Table tennis, marbles and the esoteric world of Swedish trotting are suddenly the focus of gamblers the world over now that football, horseracing and other top betting sports have disappeared because of coronavirus.
Trotting, where the jockey is pulled behind the horse in a small cart around obscure Swedish racetracks, normally attracts a distinctly niche following. But with Sweden resisting the strict lockdowns imposed in other countries, trotting races in the Scandinavian country have gone global with gamblers.
Swedish bookmaker ATG, which in normal business conditions bags average international weekly revenues of SKr48m ($4.8m), has reported a 465 per cent surge in international revenues for trotting since the pandemic erupted.
“We have had international partners before this, like the Nordic countries . . . but since all their sport is shut down, Swedish races is the major product they have to offer to their customers,” said Hans Lord Skarploth, chief executive of ATG.
According to Global Betting and Gaming Consultants, sports betting is a $65bn industry worldwide, with football, tennis and horseracing the most popular events to gamble on. Analysts at H2 Gambling Capital estimate that the coronavirus crisis will lead to an 11 per cent drop in overall global gambling revenue this year, from a forecast $473bn to $421bn.
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With major events such as the Premier League, this year’s Wimbledon tennis championship and the Tokyo Olympics all called off, bookies and gamblers have sought out sports that are still operating to have a flutter.
GVC, owner of the bookmaker Ladbrokes Coral, said that table tennis, which usually accounts for just 1 per cent of sports betting revenues, had become its fifth-biggest sport and a significant earner.
Marble racing, which involves videos of marbles being propelled around a speedway-style racetrack, has also become a surprise hit. Jelle’s Marble Runs, the founder of the “Marble League”, has seen subscribers to its YouTube channel jump by more than 100,000 in under a month.
This weekend Bet365, which earns the majority of its £2.9bn revenues from sports betting, offered odds on the Russian Ural League volleyball and horseracing in Florida, which is continuing behind closed doors.
William Woodhams, chief executive of betting company Fitzdares, said that Australian greyhounds had proved popular and that they had had a “huge bet” on Taiwanese basketball.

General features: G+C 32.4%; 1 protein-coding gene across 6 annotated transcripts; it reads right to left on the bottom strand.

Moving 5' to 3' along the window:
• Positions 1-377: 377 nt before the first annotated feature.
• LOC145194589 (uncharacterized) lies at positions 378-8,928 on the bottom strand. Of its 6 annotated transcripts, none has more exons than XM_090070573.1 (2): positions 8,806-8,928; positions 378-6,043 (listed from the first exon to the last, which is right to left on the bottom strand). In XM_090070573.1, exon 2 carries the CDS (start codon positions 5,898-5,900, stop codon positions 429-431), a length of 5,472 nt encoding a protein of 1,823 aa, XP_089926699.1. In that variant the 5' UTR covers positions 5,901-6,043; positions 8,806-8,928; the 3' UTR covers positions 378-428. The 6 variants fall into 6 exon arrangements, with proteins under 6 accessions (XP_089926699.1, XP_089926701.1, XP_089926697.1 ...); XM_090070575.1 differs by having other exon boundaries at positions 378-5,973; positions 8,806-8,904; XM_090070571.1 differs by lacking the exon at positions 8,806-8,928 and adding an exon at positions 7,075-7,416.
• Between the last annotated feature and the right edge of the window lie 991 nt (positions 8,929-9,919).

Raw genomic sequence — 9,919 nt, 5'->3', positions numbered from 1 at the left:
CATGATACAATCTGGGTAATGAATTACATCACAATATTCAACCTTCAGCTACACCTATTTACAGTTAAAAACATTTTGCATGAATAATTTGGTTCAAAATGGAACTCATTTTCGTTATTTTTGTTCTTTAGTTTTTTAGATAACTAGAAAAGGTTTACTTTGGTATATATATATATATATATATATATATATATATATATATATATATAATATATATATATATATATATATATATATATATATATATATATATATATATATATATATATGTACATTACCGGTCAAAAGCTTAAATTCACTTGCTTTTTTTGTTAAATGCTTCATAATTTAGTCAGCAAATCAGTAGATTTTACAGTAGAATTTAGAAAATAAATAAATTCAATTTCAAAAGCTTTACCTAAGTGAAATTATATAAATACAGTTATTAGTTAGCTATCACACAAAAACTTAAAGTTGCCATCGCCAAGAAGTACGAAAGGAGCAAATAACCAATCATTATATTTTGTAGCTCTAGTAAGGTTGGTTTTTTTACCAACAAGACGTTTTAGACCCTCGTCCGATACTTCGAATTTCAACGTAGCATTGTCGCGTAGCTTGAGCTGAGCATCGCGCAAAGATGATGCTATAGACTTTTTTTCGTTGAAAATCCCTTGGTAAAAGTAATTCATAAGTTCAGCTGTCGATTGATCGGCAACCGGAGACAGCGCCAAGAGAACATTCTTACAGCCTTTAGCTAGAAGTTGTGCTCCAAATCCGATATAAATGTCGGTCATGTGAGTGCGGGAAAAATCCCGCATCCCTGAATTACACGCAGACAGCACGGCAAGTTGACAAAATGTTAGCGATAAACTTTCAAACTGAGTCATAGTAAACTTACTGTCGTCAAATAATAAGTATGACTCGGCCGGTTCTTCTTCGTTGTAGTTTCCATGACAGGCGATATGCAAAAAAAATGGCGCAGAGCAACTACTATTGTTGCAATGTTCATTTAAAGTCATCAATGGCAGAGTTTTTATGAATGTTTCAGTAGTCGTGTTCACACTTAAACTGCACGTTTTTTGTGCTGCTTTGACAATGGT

Football still accounts for a quarter of GVC’s sport turnover but now only for leagues in South American and African countries, and in Belarus, where President Alexander Lukashenko has claimed that sport is “the best antivirus remedy”.
The country has not recognised coronavirus as a pandemic, and the Belarusian Ice Hockey Association said that betting figures across the sport had risen sharply, with the number of wagers and gamblers rising by 75 and 30 per cent, respectively.
“We are not going to substitute a championship programme with the Nigerian Cup,” said Kenny Alexander, GVC’s chief executive. The betting company usually makes 45 per cent of its revenue from sport.
But Simon French, a partner at the consultancy Bixteth Partners, said at least some minority sports offered better margins for gambling companies: “[There are] not as many firms offering odds on the events, so prices are more favourable to bookmakers.”
While some sports are glad of the extra publicity, it can also be problematic. One lower-league football match in Sweden had to be cancelled last week after hundreds of gamblers tried to call players and coaches to find out their tactics and starting line-up.
Minority sports are unlikely to remain popular once mainstream fixtures return.
“During the Winter Olympics, a hell of a lot of people tune in. For a couple of weeks, we get quite fascinated by sports we’ll never take part in . . . Afterwards, everybody is like, ‘whatever’,” said Tim Crow, an independent sports marketing consultant. “I doubt very much that anything niche that has hopped on to the radar will stick.”